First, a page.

Friends inspired with a common purpose, or having sufficient similarity of tastes and mutual affection, may unite their resources and make their home together when it would be difficult for either to do it alone. As Miss Muloch has said: “To see two women whom Providence has denied nearer ties, by a wise substitution, making the best of fate, loving, sustaining and comforting one another, with a tenderness often closer than that of sisters, because it has all the novelty of election which belongs to the conjugal tie itself-this, I say, is an honorable and lovely state.”

An article in the Atlantic Monthly for February, 1875, entitled “ Two Girls who Tried Farming,” is a most pertinent illustration of my theme. So natural, so sensible, so helpful an experience must be a real one. But if ideal, it is possible. There are women who have beaten out a path for themselves, winning homes by their own exertions, and making the way easier for all who come after. Instances will occur to you. Would that there were more of them!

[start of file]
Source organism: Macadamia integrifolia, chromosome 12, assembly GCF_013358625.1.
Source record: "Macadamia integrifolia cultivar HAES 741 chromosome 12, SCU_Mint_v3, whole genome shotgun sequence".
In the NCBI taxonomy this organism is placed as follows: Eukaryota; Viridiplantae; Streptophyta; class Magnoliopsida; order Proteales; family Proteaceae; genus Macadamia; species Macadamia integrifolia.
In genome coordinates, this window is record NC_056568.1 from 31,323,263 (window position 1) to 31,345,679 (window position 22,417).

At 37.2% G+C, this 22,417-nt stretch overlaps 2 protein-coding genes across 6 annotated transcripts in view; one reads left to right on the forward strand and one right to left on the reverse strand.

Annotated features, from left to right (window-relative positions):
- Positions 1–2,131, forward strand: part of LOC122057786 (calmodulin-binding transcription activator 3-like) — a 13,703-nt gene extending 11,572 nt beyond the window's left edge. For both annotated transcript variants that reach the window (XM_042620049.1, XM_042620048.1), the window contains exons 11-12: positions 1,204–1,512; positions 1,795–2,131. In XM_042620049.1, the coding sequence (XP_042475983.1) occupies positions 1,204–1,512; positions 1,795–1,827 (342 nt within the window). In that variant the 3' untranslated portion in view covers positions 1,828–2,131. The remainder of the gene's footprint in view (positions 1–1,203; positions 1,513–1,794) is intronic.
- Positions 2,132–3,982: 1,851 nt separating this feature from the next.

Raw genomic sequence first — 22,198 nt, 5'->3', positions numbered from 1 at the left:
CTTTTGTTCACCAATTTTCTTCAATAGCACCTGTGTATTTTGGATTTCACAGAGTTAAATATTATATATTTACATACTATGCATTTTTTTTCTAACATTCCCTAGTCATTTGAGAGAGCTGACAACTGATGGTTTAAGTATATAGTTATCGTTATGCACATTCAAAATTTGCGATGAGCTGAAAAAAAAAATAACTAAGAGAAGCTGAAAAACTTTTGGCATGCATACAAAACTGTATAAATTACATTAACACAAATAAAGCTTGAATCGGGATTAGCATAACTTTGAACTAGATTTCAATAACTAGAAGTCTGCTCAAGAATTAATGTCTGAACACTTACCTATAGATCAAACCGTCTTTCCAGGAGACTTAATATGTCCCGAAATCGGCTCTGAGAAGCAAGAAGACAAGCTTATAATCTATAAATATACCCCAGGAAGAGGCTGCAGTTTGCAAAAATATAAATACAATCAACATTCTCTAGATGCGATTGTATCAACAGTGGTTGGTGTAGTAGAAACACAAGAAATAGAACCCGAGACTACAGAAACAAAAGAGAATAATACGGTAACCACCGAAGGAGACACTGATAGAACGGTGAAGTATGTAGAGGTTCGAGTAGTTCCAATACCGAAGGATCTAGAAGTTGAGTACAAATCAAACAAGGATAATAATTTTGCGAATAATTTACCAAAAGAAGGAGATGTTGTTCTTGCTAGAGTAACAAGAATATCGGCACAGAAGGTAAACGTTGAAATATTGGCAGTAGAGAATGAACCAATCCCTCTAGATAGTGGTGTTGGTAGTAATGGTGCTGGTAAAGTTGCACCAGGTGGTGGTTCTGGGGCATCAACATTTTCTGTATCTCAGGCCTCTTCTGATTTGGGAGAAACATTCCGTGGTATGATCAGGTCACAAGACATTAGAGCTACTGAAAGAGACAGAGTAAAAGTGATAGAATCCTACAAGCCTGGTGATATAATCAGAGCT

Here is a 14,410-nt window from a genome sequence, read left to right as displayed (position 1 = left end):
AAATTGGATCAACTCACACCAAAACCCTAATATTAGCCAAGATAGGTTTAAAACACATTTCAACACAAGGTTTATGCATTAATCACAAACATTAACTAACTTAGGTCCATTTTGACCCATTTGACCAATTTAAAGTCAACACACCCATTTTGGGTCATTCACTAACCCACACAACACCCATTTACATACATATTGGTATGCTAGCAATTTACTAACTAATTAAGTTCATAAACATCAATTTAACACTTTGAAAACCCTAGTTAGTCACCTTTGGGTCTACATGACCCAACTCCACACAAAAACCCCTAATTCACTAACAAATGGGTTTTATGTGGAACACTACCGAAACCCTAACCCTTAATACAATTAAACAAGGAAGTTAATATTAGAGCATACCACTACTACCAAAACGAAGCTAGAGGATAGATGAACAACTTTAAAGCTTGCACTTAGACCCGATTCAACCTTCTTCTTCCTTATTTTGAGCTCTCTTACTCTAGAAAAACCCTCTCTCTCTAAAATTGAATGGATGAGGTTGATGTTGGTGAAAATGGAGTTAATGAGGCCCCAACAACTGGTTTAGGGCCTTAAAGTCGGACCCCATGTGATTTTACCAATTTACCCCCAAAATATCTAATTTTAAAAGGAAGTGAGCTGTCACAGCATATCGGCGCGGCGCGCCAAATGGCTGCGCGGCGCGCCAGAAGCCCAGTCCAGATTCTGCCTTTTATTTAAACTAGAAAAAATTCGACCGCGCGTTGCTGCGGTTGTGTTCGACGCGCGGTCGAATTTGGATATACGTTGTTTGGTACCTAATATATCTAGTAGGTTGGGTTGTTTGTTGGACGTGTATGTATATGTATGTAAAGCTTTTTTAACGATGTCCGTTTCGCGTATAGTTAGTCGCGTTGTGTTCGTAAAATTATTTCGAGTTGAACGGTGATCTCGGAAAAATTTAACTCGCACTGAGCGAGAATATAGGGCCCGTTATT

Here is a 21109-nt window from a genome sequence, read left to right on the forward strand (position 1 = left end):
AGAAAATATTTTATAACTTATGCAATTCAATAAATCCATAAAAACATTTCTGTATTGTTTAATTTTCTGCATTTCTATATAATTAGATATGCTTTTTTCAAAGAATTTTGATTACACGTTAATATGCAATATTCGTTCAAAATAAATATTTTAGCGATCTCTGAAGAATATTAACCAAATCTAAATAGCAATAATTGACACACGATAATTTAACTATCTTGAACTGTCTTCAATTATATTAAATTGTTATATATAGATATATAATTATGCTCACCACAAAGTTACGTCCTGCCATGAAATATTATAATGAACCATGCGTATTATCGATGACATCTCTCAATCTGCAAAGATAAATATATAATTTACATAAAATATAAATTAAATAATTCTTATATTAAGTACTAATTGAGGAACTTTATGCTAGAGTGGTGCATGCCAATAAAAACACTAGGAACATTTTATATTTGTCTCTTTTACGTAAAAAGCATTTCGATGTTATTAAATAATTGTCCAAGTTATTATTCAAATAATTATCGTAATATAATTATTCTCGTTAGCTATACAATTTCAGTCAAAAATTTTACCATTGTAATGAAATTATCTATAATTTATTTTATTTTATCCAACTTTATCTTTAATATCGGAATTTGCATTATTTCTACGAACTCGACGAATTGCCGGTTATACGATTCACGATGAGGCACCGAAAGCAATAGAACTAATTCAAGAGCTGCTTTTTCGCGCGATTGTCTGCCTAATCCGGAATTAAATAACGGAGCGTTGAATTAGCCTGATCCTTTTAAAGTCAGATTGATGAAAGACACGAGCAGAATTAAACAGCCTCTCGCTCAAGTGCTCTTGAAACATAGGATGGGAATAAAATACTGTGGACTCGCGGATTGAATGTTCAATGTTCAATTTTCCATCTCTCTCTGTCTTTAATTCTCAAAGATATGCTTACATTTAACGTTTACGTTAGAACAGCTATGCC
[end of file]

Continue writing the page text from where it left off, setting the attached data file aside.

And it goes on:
I may mention Mrs. M., who, cruelly deceived in the character of the man she had married, left him after the birth of a son. Her father wanted to take her home, but she preferred to make a home for herself. Leaving the child with her sisters, she went out dress-making, and as soon as she had earned a little money she opened, on a very small scale, a ladies' furnishing store. Her venture prospered, and before long she was independent, and gave employment to a number of seamstresses. Her son received a good business education; a niece, also, was taken into her family and educated at her expense. One day Mrs. M. was called to the death-bed of a woman who begged her to take her little daughter, and bring her up as her own. She could not refuse the prayer, and took the little girl home, who now lives, a happy mother herself, to bless and revere the memory of her benefactor. Mrs. M. was a woman of good sense, force of character, and unusual business capacity. If such results are possible, without previous training, what may we not expect from women who have greater advantages ?